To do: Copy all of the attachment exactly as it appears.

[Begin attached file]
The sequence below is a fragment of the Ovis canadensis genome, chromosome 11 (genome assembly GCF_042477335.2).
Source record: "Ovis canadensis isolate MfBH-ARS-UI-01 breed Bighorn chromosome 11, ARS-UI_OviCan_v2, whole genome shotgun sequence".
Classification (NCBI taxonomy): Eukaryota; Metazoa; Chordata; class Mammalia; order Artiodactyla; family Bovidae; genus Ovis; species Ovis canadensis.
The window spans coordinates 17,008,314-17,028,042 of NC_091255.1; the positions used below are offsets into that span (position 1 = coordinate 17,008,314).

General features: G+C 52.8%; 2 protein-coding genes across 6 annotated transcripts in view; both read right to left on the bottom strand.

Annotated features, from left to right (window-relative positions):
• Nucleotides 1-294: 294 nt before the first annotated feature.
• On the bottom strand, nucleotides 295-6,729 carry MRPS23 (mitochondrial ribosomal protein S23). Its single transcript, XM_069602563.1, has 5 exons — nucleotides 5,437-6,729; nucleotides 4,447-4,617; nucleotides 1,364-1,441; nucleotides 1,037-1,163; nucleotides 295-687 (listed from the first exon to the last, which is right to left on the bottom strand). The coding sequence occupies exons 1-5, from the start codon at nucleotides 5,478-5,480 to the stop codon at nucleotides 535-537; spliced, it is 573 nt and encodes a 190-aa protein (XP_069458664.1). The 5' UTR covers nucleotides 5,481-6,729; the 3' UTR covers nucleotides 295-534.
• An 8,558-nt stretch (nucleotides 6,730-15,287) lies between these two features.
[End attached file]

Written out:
The sequence below is a fragment of the Ovis canadensis genome, chromosome 11 (genome assembly GCF_042477335.2).
Source record: "Ovis canadensis isolate MfBH-ARS-UI-01 breed Bighorn chromosome 11, ARS-UI_OviCan_v2, whole genome shotgun sequence".
Classification (NCBI taxonomy): Eukaryota; Metazoa; Chordata; class Mammalia; order Artiodactyla; family Bovidae; genus Ovis; species Ovis canadensis.
The window spans coordinates 17,008,314-17,028,042 of NC_091255.1; the positions used below are offsets into that span (position 1 = coordinate 17,008,314).

General features: G+C 52.8%; 2 protein-coding genes across 6 annotated transcripts in view; both read right to left on the bottom strand.

Annotated features, from left to right (window-relative positions):
• Nucleotides 1-294: 294 nt before the first annotated feature.
• On the bottom strand, nucleotides 295-6,729 carry MRPS23 (mitochondrial ribosomal protein S23). Its single transcript, XM_069602563.1, has 5 exons — nucleotides 5,437-6,729; nucleotides 4,447-4,617; nucleotides 1,364-1,441; nucleotides 1,037-1,163; nucleotides 295-687 (listed from the first exon to the last, which is right to left on the bottom strand). The coding sequence occupies exons 1-5, from the start codon at nucleotides 5,478-5,480 to the stop codon at nucleotides 535-537; spliced, it is 573 nt and encodes a 190-aa protein (XP_069458664.1). The 5' UTR covers nucleotides 5,481-6,729; the 3' UTR covers nucleotides 295-534.
• An 8,558-nt stretch (nucleotides 6,730-15,287) lies between these two features.